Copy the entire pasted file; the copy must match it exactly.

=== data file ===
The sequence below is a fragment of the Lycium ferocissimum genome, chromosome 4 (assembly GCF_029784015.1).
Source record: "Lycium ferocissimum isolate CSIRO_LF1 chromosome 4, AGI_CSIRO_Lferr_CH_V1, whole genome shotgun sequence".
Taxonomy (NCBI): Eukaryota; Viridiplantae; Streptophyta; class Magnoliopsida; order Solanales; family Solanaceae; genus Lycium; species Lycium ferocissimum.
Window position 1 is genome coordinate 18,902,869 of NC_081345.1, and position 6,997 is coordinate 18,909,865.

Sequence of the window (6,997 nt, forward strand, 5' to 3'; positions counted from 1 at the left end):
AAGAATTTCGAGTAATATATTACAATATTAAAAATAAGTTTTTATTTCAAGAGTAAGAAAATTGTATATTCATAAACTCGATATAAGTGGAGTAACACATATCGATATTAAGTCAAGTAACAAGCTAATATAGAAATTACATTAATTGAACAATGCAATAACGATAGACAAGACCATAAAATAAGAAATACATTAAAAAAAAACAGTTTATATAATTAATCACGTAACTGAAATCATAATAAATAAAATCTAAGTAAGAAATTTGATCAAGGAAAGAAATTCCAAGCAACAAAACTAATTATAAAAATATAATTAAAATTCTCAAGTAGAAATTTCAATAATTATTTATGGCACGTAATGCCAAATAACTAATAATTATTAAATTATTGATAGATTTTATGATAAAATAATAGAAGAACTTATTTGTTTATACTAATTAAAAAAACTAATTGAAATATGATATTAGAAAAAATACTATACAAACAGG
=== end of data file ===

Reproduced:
The sequence below is a fragment of the Lycium ferocissimum genome, chromosome 4 (assembly GCF_029784015.1).
Source record: "Lycium ferocissimum isolate CSIRO_LF1 chromosome 4, AGI_CSIRO_Lferr_CH_V1, whole genome shotgun sequence".
Taxonomy (NCBI): Eukaryota; Viridiplantae; Streptophyta; class Magnoliopsida; order Solanales; family Solanaceae; genus Lycium; species Lycium ferocissimum.
Window position 1 is genome coordinate 18,902,869 of NC_081345.1, and position 6,997 is coordinate 18,909,865.

Sequence of the window (6,997 nt, forward strand, 5' to 3'; positions counted from 1 at the left end):
AAGAATTTCGAGTAATATATTACAATATTAAAAATAAGTTTTTATTTCAAGAGTAAGAAAATTGTATATTCATAAACTCGATATAAGTGGAGTAACACATATCGATATTAAGTCAAGTAACAAGCTAATATAGAAATTACATTAATTGAACAATGCAATAACGATAGACAAGACCATAAAATAAGAAATACATTAAAAAAAAACAGTTTATATAATTAATCACGTAACTGAAATCATAATAAATAAAATCTAAGTAAGAAATTTGATCAAGGAAAGAAATTCCAAGCAACAAAACTAATTATAAAAATATAATTAAAATTCTCAAGTAGAAATTTCAATAATTATTTATGGCACGTAATGCCAAATAACTAATAATTATTAAATTATTGATAGATTTTATGATAAAATAATAGAAGAACTTATTTGTTTATACTAATTAAAAAAACTAATTGAAATATGATATTAGAAAAAATACTATACAAACAGG